Gladden, Jones share more than wins over popular incumbents

Senate newcomers seen as hard-working, pledged to consensus building

September 12, 2002|By M. Dion Thompson and Eric Siegel | M. Dion Thompson and Eric Siegel,SUN STAFF

Four years ago, Lisa A. Gladden and Verna L. Jones went to Annapolis as first-term delegates.

When they return to the General Assembly in January, they will again be freshmen -- only this time in the state Senate.

Both won impressive victories in Tuesday's Democratic primary over well-known incumbents: Gladden defeated Sen. Barbara A. Hoffman and Jones unseated Sen. Clarence M. Mitchell IV.

Together, these two African-American women will make up a third of Baltimore's Senate delegation.

State Del. Howard P. Rawlings, who strongly supported Gladden and Jones, described them as "very hard workers."

"They're very committed to their communities," he said. "And they're very, very bright intellectually."

Rawlings, chairman of the House Appropriations Committee, also noted that both took risks in taking on formidable incumbents.

"Verna Jones was running against a name that was part of the city's great tradition," he said. "Lisa Gladden ran knowing that she would have to confront the most powerful woman in the General Assembly."

Both Gladden and Jones were born and raised in Baltimore, are single and have no children.

Both have vowed to develop coalitions within their communities and in the General Assembly, with Gladden saying she would be a "consensus builder" and Jones saying she "would really like to see people work together more."

There are differences between the two Senate newcomers as well -- in personality and policy.

At 46, Jones is nine years older than Gladden and provides a quiet counterpoint to her exuberant colleague.

Deeply religious, Jones, who will represent West Baltimore's 44th District, was a longtime housing activist who spent four years under Rawlings' tutelage on the Appropriations Committee.

Yesterday, hours after her election victory, she stood on Martin Luther King Jr. Boulevard waving to motorists as a way to thank voters and then was off to a tenant council meeting at a senior citizen high-rise.

"I'm a constituent person," she said.

Jones says improving schools and city recreation centers are among the top issues facing her district. She would like to land a seat on the Senate Budget and Taxation Committee, which Hoffman chaired, an assignment Jones says would build upon her experience on House Appropriations.

Gladden, a lawyer, has been a protege of Sen. Clarence W. Blount, who is retiring from the 41st District seat she will now assume. During the 2001 legislative session, Blount and Rawlings tapped her to shepherd through the General Assembly a bill outlawing racial profiling by police.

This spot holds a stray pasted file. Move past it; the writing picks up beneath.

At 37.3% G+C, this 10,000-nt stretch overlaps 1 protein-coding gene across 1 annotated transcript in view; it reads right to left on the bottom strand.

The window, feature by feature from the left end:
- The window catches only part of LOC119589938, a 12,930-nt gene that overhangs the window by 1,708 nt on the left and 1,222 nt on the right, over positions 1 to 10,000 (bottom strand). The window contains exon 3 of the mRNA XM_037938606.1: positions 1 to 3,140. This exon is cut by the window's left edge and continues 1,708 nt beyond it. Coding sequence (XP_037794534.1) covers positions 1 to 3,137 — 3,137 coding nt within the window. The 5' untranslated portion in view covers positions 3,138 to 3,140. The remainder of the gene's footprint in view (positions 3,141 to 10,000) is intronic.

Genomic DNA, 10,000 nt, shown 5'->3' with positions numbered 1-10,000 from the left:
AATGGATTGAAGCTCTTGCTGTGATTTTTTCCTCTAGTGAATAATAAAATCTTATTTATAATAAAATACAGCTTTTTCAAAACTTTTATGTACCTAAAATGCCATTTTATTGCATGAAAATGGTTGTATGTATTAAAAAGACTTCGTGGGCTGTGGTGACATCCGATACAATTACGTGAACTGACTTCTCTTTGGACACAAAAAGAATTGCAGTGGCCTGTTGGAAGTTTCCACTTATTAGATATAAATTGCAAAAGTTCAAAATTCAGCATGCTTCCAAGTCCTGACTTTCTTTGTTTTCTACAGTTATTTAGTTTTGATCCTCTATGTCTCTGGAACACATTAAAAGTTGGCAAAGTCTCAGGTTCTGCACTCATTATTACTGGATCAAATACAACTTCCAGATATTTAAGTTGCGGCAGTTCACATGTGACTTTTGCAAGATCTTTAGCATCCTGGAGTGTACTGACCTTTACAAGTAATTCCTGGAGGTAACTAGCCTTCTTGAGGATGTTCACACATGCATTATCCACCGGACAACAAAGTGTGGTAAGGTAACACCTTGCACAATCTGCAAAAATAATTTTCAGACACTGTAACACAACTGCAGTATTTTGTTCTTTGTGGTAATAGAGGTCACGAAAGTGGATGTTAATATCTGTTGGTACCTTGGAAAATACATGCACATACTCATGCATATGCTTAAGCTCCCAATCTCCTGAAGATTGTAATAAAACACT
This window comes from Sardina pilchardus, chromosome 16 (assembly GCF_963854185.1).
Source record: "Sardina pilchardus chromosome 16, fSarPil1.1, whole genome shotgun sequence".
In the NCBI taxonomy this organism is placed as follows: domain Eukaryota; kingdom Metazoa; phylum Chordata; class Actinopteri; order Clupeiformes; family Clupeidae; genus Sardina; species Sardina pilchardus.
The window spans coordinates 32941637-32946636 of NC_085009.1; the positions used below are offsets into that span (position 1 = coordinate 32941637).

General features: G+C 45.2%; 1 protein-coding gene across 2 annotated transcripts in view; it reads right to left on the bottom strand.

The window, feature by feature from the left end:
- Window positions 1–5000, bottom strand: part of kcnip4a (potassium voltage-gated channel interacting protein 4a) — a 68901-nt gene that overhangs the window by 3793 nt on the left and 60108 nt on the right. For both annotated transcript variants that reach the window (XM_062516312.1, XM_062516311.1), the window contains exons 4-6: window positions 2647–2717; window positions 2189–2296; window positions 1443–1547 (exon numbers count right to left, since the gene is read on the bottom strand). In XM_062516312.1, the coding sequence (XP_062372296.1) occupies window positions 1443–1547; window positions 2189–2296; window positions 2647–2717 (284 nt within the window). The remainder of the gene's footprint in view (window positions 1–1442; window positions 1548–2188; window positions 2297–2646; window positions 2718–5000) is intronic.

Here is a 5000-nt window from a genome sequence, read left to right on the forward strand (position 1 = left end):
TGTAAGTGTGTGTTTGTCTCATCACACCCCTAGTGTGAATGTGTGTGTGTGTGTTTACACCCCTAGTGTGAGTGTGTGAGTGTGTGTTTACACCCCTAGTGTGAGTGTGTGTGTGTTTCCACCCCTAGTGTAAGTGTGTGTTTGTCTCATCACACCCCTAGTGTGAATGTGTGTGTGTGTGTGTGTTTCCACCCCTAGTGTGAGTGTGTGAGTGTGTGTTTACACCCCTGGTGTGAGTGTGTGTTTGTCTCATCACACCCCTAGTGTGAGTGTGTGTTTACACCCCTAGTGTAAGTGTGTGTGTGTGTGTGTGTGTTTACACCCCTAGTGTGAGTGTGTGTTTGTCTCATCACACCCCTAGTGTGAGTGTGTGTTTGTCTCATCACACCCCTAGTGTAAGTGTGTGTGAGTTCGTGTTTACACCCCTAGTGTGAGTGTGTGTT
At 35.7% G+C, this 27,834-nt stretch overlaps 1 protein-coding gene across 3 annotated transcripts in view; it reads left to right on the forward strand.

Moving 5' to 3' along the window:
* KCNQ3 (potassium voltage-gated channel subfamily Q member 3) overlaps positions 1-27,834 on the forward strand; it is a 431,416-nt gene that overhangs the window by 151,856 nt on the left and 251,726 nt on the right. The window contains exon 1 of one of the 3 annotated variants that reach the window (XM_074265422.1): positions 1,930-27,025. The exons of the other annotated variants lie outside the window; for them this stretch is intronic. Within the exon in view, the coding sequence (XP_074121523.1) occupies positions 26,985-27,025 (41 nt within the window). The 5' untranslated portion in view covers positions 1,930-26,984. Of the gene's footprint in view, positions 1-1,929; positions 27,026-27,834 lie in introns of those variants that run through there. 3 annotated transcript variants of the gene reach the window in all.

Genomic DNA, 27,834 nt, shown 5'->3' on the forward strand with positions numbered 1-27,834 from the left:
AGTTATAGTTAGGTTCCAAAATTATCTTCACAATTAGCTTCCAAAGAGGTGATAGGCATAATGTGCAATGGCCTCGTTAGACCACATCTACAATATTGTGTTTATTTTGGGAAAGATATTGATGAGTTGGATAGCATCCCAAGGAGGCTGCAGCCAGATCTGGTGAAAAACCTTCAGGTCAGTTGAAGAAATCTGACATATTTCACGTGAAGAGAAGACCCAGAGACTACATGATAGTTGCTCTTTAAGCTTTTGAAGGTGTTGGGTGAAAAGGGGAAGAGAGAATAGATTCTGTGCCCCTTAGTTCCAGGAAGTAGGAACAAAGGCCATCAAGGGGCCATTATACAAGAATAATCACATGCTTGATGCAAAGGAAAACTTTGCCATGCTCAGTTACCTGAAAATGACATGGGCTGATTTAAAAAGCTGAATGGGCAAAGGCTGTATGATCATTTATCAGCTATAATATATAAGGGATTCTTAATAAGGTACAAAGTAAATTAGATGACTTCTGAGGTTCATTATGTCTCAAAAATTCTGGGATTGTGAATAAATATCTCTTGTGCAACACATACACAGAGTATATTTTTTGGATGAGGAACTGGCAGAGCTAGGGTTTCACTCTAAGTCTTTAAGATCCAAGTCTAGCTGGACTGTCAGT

She said she wants to work on reducing the number of abandoned houses in the Northwest Baltimore district, particularly in Park Heights. She also would like to increase funding for drug treatment and find innovative ways to help seniors pay for prescription drugs.

Gladden concedes that achieving these goals will not be easy, given her freshman status. "We just need to continue to work hard," she said. "There's going to be a whole lot of people who are going to be sitting in the back of the class."

One issue where Gladden and Jones differ is on whether the state should legalize slot machines.

"At this point in time I am not in favor of slots," said Jones.

Gladden, on the other hand, favors slots at racetracks if the proceeds are used to increase education funding for the state's poorer jurisdictions.

Jones, who decided to enter the Senate race the night before the filing deadline, says the voters deserve plaudits. "I think it's very courageous for communities to come together and cast their votes for change," she said.

The sometimes racially charged contest between Gladden and Hoffman left many concerned that there would be a need to mend black-Jewish relations in the district. Gladden said she believes the district's communities will work together.

"There's been some concern that somehow the African-American community and the Jewish community are going to fight each other," she said. "We're not going to tear each other up."

Sen. Nathaniel J. McFadden, who heads the city's Senate delegation, said he is excited about the newcomers and is not too concerned about the city losing such longtime champions as Blount, Hoffman and Sen. Thomas L. Bromwell.

"They bring a new perspective," he said of the incoming freshmen senators.

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